The myelin sheath in the central nervous system is formed by oligodendrocytes, and in the peripheral nervous system — by Schwann cells.

Oligodendrocyte
Oligodendrocyte
Schwann cell
Schwann cell

The difference lies in the fact that in the CNS, one oligodendrocyte forms the myelin sheath for several axon segments (and sometimes for several neurons at once).

Myelin sheath, formed by ligodendrocytes
Myelin sheath, formed by ligodendrocytes

In the PNS, a single Schwann cell forms just one myelin segment.

Myelin sheath, formed by Schwann cell
Myelin sheath, formed by Schwann cell

The myelin-free sections are called nodes of Ranvier.

Nodes of Ranvier
Nodes of Ranvier

They contain many ion channels.

This feature allows the impulse to “jump” from one myelinated segment to another, significantly increasing the speed of signal transmission.

Moreover, in the PNS, some axons are not covered with a myelin sheath.

However, Schwann cells still provide some protection for them: several axons are dipped inside the cell.

Ependymocytes

Three types of ependymal glia are distinguished:

  • Ependymocytes that line the spinal canal and brain ventricles. They have multiple cilia on their surface.
Regular ependymocytes
Regular ependymocytes
  • Tanycytes, which have a process at the basal end that adjoins neurons and blood vessels.
Tanycyte
Tanycyte

It is used for the evaluation of cerebrospinal fluid composition and facilitating its transport between vessels and brain ventricles.

  • And the third type are choroidal ependymocytes.
Choroidal ependymocytes
Choroidal ependymocytes

They line the surface of the vascular plexuses and take part in the synthesis of cerebrospinal fluid.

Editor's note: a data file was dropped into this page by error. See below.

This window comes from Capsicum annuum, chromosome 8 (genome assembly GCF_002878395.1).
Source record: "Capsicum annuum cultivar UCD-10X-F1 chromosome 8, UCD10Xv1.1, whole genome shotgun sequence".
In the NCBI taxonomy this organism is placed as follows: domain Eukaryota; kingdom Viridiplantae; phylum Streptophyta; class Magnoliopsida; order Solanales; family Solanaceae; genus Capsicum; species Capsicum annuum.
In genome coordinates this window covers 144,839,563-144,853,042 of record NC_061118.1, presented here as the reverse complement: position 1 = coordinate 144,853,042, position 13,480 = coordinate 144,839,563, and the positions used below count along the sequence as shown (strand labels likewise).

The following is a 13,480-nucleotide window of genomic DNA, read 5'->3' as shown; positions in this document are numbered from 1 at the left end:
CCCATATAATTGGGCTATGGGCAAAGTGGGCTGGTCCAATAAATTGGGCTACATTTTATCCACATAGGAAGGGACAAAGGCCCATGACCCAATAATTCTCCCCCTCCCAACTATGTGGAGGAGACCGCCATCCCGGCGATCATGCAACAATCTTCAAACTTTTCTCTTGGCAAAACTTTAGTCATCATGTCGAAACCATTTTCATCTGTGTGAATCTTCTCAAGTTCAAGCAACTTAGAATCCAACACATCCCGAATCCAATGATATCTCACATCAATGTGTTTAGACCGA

Microglia

Microglia are the smallest glial cells in the CNS.

Microglial cell (macrophage)
Microglial cell (macrophage)

Unlike the other listed cells, which develop from neuroectoderm, microglia originate from bone marrow monocytes and enter the CNS after birth.

Microglia
Microglia

These cells are capable of phagocytosis and essentially act as macrophages, playing a connecting role between the CNS and the immune system.

In case of CNS damage, they capture remnants of dead neurons, viruses, bacteria, and tumor cells.

Neuroglia in PNS

Neuroglia in the peripheral nervous system consists of two types of cells:

  • Schwann cells, whose myelinating function we have previously discussed.
Schwann cell
Schwann cell

Additionally, they participate in the regeneration of damaged axons.

  • And satellite cells, which surround the neuron bodies in peripheral ganglia.
Satellite cell
Satellite cell

It is believed that they perform the same function as astrocytes in the CNS.

Golosary

Neuroglia: Structure & Function

nervous system
systema nervosum
central nervous system
systema nervosum centrale
brain
encephalon
spinal cord
medulla spinalis
peripheral nervous system
systema nervosum periphericum
nerves
nervi
ganglia
ganglia
nucleus
nucleus
ganglion
ganglion